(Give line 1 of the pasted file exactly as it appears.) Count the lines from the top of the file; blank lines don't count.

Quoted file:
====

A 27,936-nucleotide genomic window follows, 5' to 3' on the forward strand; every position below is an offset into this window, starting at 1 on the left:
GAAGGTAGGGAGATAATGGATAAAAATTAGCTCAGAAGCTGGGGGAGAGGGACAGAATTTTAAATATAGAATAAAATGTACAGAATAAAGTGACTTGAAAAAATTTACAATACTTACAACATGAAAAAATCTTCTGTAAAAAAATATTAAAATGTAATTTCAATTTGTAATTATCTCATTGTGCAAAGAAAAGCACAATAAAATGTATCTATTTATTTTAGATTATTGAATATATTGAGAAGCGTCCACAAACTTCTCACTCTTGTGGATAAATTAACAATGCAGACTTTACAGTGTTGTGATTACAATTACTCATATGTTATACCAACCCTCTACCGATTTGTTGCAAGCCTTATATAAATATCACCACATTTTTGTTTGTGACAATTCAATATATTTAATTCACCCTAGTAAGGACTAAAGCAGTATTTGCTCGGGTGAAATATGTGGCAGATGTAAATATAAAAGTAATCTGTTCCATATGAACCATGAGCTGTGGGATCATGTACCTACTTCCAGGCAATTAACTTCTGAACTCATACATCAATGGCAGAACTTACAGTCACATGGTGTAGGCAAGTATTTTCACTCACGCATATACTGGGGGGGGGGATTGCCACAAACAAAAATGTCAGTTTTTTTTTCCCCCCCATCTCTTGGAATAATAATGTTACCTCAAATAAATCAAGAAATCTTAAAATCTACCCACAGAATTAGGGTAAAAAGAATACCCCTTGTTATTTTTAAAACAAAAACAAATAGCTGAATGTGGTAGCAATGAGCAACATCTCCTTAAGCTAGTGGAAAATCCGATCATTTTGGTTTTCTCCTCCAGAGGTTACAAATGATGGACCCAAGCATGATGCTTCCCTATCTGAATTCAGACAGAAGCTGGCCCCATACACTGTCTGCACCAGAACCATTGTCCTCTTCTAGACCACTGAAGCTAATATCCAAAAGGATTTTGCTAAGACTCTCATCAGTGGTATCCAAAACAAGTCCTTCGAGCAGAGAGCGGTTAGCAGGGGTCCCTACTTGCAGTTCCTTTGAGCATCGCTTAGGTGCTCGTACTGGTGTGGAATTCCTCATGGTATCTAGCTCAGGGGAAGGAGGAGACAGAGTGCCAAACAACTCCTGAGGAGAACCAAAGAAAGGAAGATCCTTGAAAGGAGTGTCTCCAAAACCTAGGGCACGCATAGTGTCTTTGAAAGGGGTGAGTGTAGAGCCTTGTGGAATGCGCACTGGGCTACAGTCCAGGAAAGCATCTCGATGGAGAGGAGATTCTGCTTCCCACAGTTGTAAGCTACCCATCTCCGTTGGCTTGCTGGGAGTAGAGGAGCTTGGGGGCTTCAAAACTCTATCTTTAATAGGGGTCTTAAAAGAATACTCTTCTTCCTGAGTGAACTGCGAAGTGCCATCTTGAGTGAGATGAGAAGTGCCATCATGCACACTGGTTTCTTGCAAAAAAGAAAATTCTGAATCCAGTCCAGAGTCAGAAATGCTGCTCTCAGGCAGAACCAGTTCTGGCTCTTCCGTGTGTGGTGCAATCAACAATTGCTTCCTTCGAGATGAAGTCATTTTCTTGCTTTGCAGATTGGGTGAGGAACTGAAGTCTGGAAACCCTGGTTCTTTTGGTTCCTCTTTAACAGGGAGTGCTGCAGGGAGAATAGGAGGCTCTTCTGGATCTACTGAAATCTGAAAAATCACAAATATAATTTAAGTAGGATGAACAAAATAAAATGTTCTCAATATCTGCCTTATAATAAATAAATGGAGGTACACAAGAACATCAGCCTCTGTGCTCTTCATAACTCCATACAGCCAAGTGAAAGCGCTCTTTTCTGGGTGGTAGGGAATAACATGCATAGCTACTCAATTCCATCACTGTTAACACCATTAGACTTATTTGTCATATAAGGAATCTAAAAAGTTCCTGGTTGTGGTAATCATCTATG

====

A 27,936-nucleotide genomic window follows, 5' to 3' on the forward strand; every position below is an offset into this window, starting at 1 on the left: